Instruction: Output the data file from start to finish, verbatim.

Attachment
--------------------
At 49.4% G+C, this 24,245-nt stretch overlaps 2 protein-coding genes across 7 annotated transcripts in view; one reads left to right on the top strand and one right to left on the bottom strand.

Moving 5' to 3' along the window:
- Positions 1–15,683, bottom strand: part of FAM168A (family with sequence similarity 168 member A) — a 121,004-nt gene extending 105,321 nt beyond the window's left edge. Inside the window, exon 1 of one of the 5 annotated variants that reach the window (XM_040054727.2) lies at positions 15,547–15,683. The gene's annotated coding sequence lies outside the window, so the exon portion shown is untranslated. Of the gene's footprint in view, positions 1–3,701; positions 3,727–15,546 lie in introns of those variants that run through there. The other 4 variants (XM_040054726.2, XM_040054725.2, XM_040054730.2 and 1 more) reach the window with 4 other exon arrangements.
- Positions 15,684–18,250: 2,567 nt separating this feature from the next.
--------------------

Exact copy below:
At 49.4% G+C, this 24,245-nt stretch overlaps 2 protein-coding genes across 7 annotated transcripts in view; one reads left to right on the top strand and one right to left on the bottom strand.

Moving 5' to 3' along the window:
- Positions 1–15,683, bottom strand: part of FAM168A (family with sequence similarity 168 member A) — a 121,004-nt gene extending 105,321 nt beyond the window's left edge. Inside the window, exon 1 of one of the 5 annotated variants that reach the window (XM_040054727.2) lies at positions 15,547–15,683. The gene's annotated coding sequence lies outside the window, so the exon portion shown is untranslated. Of the gene's footprint in view, positions 1–3,701; positions 3,727–15,546 lie in introns of those variants that run through there. The other 4 variants (XM_040054726.2, XM_040054725.2, XM_040054730.2 and 1 more) reach the window with 4 other exon arrangements.
- Positions 15,684–18,250: 2,567 nt separating this feature from the next.